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Tunes of Two Cities
Tunes of Two Cities
Genres: Alternative Rock, Jazz, Special Interest, Pop, Rock
  •  Track Listings (12) - Disc #1


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CD Details

All Artists: Residents
Title: Tunes of Two Cities
Members Wishing: 5
Total Copies: 0
Label: East Side Digital
Original Release Date: 1/1/1990
Re-Release Date: 1/13/1998
Genres: Alternative Rock, Jazz, Special Interest, Pop, Rock
Styles: Hardcore & Punk, New Wave & Post-Punk, Avant Garde & Free Jazz, Experimental Music
Number of Discs: 1
SwapaCD Credits: 1
UPC: 021561813021

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CD Reviews

Worth the Work....
Nitram | Australia | 05/19/2005
(5 out of 5 stars)

"While I agree with other reviewers that the Residents are an acquired taste, once the acquisition is made 'The Tunes of Two Cities' is right up there with the very best of their work.
The concept itself is brilliant and makes for a follow up to 'Mark of the Mole' that actually surpasses its predecessor in my opinion. Where maybe they had taken themselves a bit too seriously with MOTM, here they are back to their irreverent best and through that irreverence they reach some profound musical moments.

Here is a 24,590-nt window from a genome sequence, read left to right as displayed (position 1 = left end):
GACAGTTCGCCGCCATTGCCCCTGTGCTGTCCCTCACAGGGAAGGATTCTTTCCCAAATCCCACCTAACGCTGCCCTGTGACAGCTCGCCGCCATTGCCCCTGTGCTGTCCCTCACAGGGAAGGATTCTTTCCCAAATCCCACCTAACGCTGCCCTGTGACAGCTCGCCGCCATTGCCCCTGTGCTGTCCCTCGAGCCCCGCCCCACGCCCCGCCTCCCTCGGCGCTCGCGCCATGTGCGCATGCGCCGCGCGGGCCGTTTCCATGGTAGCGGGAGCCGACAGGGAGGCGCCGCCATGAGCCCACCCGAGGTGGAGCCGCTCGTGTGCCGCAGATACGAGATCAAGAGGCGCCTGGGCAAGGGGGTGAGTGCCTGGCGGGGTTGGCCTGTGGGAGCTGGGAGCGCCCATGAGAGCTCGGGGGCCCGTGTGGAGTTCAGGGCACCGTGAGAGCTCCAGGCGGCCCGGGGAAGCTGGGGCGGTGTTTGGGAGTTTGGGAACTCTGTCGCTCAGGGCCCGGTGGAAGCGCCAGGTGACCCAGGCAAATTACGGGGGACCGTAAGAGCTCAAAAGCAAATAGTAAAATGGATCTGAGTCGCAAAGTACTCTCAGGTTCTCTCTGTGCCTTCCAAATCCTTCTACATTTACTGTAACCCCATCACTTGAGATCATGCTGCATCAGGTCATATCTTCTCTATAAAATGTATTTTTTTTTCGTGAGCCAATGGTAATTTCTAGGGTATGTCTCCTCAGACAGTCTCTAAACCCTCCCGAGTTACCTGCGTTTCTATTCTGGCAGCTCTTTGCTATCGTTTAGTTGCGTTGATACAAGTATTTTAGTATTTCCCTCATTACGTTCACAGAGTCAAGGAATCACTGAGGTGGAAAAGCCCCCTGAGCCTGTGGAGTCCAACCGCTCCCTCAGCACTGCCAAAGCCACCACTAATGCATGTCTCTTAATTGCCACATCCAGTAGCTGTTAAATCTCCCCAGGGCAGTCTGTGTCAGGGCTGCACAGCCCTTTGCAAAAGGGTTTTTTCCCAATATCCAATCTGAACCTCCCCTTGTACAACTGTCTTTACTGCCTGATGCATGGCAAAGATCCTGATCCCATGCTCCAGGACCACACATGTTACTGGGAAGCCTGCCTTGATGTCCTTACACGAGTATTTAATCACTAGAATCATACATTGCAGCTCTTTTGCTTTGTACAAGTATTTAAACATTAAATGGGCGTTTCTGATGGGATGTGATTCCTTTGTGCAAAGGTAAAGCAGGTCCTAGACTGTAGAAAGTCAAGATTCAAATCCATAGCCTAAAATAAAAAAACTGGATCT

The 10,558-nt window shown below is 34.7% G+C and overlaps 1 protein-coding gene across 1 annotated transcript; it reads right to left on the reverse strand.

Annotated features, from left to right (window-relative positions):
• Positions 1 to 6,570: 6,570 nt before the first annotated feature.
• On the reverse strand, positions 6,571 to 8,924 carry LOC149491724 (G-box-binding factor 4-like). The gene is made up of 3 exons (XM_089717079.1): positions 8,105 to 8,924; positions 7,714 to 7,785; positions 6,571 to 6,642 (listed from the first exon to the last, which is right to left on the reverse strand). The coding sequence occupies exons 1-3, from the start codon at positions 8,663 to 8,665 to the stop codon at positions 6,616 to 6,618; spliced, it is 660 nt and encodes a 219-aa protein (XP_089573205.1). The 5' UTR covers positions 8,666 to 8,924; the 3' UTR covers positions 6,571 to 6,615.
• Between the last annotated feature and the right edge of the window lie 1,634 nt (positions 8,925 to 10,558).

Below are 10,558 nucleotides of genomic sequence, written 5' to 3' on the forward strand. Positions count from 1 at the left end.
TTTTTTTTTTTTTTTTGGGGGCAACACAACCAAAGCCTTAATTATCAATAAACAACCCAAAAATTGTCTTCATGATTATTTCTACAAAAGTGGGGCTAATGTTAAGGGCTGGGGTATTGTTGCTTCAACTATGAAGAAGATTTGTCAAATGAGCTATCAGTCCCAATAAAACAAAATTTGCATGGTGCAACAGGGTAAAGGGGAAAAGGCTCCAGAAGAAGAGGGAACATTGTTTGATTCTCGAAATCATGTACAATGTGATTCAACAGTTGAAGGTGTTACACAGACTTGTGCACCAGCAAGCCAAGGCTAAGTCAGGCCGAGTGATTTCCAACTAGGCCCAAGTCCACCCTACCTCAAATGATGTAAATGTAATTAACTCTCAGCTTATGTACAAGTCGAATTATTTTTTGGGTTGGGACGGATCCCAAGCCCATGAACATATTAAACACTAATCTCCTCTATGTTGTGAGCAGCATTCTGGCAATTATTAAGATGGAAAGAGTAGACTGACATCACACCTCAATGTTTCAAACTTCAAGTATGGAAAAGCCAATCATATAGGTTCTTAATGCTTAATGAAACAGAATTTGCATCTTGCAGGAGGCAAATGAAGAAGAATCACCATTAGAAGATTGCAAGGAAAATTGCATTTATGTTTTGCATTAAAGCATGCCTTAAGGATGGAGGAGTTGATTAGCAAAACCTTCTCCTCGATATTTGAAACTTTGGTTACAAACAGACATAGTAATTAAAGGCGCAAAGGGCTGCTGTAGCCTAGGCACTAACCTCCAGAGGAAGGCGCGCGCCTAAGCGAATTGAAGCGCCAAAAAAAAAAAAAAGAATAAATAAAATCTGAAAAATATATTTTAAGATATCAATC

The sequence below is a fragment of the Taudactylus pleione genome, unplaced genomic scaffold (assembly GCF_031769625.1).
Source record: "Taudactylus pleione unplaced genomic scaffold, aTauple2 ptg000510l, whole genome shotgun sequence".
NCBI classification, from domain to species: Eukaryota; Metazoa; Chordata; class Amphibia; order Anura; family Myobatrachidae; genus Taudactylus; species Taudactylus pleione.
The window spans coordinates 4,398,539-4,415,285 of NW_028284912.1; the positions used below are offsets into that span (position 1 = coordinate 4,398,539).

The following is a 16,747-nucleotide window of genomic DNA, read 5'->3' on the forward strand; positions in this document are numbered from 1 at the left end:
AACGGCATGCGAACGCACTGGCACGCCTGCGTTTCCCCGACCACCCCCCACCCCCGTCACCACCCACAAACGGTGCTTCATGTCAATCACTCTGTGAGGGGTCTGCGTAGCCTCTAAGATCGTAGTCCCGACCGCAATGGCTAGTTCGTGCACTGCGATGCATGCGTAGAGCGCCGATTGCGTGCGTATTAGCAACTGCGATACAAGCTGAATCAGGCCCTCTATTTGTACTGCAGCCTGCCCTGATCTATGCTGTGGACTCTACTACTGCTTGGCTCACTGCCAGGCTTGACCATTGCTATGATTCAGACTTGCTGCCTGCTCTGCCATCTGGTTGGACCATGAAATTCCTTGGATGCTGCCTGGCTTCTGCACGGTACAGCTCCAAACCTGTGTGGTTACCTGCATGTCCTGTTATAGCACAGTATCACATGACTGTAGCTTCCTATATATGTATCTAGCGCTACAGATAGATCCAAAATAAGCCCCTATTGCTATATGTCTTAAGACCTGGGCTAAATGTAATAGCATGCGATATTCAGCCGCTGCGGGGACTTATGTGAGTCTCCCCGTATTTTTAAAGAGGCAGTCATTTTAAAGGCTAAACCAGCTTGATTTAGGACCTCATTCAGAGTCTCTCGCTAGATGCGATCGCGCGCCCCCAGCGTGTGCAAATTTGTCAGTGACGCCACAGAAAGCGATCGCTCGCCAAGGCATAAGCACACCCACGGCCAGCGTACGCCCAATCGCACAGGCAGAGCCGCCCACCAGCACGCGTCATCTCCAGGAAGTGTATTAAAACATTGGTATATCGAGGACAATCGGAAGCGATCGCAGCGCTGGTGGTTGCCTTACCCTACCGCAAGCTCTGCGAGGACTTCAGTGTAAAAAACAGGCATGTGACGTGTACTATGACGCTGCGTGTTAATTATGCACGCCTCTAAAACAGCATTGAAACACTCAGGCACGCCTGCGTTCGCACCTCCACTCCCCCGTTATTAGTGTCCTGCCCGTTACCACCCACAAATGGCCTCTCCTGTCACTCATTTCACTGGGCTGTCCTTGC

Depicting the music of two different cultures as different as the two groups described in HG Wells' 'The Time Machine', they roam between the twisted and ridiculous big-band kitsch of the leisure class and the guttural, percussive moans and whines of the subterranean workers. Through this they somehow create a haunting atmosphere and manage to continue the class dialogue of 'Mark of the Mole' but in a more subtle and satisfying way. It needs a few listens but then most good things do."
The most disturbing "Easy Listening" album you'll ever hear
M. Davignon | Oakland, CA USA | 09/14/2005
(5 out of 5 stars)

"This is by far my favorite Residents cd. Entirely instrumental, it alternates between 2 different musical cultures ("Chubs" and "Moles"). The Chubs' music is bright and cheerful at first glance, like easy listening, but there are just enough 'wrong' notes thrown in to make it not so subtly disturbing. The music of the Moles is the opposite. Their songs are made from outwardly frightening sounds - heavy breathing, subterranean mechanical sounds and insect-like scuttles, but on repeated listens you'll find them darkly fun and festive. As the cd progresses, you start to hear the influences that the 2 cultures have on each other."